June 15, 2014
June 15, 2014
June 18, 2014
Community Engagement Division
24.501.1 - 24.501.14
Engineering Pathways Study: Lessons Learned in Its Development and ImplementationAbstractThe Engineering Pathways Study focused on measuring how desired attributes of futureengineers are impacted by a student’s involvement in service or community engagement (CE)efforts and how these attributes develop over the time of a students’ undergraduate education.The three-year project consists of a sequential, but staggered, study of engineering students;primarily from four institutions. Cohorts were developed based on students’ level ofinvolvement in curricular and extracurricular service-based activities; i.e., ranked from none tohigh. The project has used various quantitative and qualitative instruments to explore theimpacts of CE on engineering students’ learning; specifically, traditionally technical attributes(e.g., ABET Criteria 3a-e) as well as a mix of non-technical attributes (e.g. global awareness,social context of problems, self-efficacy, identity, civic development, intercultural sensitivity,and psychosocial well-being). The two major components of the study consisted of semi-annualrounds of administering an on-line survey (for all participants) and telephone interviews(conducted with a sub-set of participants). An additional instrument to measure interculturalsensitivity was administered to the interview sub-set on an annual basis. Overall, the projecthad an initial, total participant number of over 250 (120 interviewed), but attrition lead to only200 continuing their participation throughout the three years.This paper focuses on the insights or ‘lessons learned’ during the study’s development andimplementation, with a focus on how to maintain participation rates. Specifically, insightsdiscussed in this paper include methods in 1) recruitment and retention of student participants, 2)compensation of participants, and 3) maintaining participant interests in each round of the study.Other insights discussed include maintaining consistency in the survey and interview instrumentswhile also allowing changes in the items used. The longitudinal nature of the project also forcedthe project team to address continuing participation of students who changed majors fromengineering or who had graduated and did not provide post-graduation contact information.Recommendations for future longitudinal studies are also provided.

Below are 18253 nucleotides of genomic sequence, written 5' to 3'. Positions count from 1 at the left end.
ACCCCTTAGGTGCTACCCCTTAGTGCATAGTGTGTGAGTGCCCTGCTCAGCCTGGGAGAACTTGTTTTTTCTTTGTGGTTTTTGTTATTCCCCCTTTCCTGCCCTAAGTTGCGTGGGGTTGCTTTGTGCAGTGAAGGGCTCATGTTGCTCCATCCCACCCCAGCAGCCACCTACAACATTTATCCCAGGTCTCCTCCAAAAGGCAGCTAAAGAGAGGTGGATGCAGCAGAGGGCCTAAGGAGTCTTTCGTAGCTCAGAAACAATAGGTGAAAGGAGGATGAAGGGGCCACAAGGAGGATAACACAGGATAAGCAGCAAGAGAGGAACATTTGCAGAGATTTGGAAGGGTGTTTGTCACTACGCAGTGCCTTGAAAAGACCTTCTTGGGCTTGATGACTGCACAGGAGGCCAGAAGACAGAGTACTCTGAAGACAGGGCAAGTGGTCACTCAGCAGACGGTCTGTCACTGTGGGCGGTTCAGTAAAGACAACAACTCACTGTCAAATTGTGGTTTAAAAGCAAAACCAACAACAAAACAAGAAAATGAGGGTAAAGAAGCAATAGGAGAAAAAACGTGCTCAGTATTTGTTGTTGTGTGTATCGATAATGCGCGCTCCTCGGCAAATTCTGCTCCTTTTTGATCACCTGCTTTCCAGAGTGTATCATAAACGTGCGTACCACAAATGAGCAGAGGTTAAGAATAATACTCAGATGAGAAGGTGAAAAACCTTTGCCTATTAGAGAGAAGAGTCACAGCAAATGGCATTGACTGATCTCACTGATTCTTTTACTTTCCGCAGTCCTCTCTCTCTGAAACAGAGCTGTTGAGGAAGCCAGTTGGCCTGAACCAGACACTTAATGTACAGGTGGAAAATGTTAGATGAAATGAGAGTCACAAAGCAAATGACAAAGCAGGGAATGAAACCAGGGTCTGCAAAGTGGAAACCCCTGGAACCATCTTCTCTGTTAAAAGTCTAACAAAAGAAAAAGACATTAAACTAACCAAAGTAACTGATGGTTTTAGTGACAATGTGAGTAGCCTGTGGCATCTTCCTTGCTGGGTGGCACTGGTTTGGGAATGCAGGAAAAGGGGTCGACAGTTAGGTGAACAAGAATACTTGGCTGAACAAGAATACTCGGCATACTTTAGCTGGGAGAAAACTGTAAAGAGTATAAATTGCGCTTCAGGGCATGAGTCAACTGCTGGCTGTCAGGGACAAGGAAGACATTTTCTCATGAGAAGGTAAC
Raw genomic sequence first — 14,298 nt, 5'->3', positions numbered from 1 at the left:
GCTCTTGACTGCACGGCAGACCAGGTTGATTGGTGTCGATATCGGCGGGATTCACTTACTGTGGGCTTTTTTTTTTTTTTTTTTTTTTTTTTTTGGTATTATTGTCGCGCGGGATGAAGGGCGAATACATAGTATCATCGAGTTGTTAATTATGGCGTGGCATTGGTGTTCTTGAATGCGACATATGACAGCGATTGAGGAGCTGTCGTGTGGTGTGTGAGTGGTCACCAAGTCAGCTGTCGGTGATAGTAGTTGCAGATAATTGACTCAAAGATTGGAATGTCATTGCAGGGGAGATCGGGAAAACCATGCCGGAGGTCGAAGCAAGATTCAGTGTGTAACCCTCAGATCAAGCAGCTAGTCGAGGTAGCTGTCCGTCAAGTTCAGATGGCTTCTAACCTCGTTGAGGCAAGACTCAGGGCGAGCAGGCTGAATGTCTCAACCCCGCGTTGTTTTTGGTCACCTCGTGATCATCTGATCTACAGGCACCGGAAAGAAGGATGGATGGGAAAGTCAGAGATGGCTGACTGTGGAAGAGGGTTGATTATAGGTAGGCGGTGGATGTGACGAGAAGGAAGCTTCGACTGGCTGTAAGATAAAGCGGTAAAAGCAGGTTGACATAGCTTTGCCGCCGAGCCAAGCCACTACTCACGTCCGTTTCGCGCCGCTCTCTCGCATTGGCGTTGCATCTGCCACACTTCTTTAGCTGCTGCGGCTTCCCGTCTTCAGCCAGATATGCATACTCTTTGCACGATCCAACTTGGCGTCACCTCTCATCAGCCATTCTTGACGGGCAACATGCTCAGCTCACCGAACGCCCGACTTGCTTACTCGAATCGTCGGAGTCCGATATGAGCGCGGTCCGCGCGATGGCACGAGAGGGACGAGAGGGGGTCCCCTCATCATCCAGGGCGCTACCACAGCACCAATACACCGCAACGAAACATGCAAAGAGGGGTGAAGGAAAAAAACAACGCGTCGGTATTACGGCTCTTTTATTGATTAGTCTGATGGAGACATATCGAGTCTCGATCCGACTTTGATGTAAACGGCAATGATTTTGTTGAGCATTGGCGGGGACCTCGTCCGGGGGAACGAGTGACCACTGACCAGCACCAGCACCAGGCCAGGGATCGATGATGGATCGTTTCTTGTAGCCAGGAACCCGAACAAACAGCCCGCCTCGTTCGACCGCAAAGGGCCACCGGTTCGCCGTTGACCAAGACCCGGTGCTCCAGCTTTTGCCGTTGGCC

Swan, C., & Paterson, K., & Hellickson, T. H. (2014, June), Engineering Pathways Study: Lessons Learned in Its Development and Implementation Paper presented at 2014 ASEE Annual Conference & Exposition, Indianapolis, Indiana. 10.18260/1-2--20392
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